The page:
More than 50 years after its passage, Title VII of the Civil Rights Act of 1964 – which prohibits discrimination based on sex – has been invoked countless times in gender-based bias cases against women in the workplace. In 2015, with women having made significant progress in the business world, some in HR and legal circles offer a reminder and word of caution: gender discrimination can be a problem for men, too. So reports SHRM.
How so? Perhaps by favoring a woman in looking to fill an open position that’s traditionally been held by a male; or touting in a business-publication headline why “women make better managers,” which we’ve all seen at one time or another. Substitute the word “men” in that header, and you’ve got a knee-jerk discrimination claim.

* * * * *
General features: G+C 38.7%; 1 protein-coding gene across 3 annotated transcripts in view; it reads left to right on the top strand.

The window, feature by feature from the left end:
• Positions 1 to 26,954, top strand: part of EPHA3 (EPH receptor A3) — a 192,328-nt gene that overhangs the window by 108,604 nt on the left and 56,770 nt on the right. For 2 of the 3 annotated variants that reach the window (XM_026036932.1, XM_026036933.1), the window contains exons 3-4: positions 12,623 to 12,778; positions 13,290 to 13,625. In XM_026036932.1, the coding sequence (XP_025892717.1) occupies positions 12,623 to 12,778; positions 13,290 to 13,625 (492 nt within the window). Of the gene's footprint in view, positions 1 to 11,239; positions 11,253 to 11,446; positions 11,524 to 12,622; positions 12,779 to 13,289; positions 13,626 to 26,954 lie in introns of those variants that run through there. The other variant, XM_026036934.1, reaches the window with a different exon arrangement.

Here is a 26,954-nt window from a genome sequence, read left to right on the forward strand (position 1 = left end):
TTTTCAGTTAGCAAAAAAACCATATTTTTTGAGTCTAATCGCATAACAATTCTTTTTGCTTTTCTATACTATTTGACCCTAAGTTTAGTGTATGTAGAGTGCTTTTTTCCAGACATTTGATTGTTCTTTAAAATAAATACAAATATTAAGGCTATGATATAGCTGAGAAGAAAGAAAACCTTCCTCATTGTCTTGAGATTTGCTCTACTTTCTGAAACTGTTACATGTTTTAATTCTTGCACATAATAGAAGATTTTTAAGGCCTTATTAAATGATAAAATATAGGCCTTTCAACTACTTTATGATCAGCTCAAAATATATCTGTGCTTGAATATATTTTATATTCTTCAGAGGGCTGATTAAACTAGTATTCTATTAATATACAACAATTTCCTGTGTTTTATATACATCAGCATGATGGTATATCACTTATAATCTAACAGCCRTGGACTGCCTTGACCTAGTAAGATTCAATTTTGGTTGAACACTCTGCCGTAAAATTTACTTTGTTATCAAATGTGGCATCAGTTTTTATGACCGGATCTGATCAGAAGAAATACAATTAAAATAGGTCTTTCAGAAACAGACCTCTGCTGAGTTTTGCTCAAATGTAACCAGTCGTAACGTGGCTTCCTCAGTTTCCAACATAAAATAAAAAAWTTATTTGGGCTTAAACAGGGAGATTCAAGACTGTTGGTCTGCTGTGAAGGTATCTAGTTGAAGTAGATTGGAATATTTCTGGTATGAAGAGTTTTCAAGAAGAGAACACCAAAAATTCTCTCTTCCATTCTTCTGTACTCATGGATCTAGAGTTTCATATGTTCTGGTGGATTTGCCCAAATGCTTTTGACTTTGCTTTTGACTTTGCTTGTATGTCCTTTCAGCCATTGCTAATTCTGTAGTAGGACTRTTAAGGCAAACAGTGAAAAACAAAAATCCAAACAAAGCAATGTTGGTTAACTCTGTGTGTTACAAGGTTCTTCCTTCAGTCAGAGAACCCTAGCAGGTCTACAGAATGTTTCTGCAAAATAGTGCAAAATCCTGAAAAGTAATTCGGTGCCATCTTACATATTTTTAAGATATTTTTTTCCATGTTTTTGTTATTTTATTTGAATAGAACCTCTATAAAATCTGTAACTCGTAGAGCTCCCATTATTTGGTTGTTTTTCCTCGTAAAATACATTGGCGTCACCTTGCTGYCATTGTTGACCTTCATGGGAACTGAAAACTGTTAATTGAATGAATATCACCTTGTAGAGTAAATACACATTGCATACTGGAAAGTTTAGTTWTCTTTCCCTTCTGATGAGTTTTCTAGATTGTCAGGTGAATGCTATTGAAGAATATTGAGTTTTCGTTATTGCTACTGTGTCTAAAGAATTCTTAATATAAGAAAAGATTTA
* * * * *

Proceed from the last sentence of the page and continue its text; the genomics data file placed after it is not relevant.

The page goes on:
Or consider this angle: it’s often stated or implied around the water cooler that women tend to be more “collaborative” than men, and that males have the reputation for being somewhat more “authoritarian” than their female counterparts.
What do we make of the male partner in a marriage who wants to play a nurturing role in his children’s lives, and requests a more flexible work schedule to spend more time with them? If he gets turned down for a promotion as a result of being on the “daddy track,” is that not gender discrimination?
The author of this SHRM.org article offers some suggestions for HR professionals that could encourage diversity and help hiring managers determine whether gender bias (conscious or unconscious) plays a role in their decision-making process.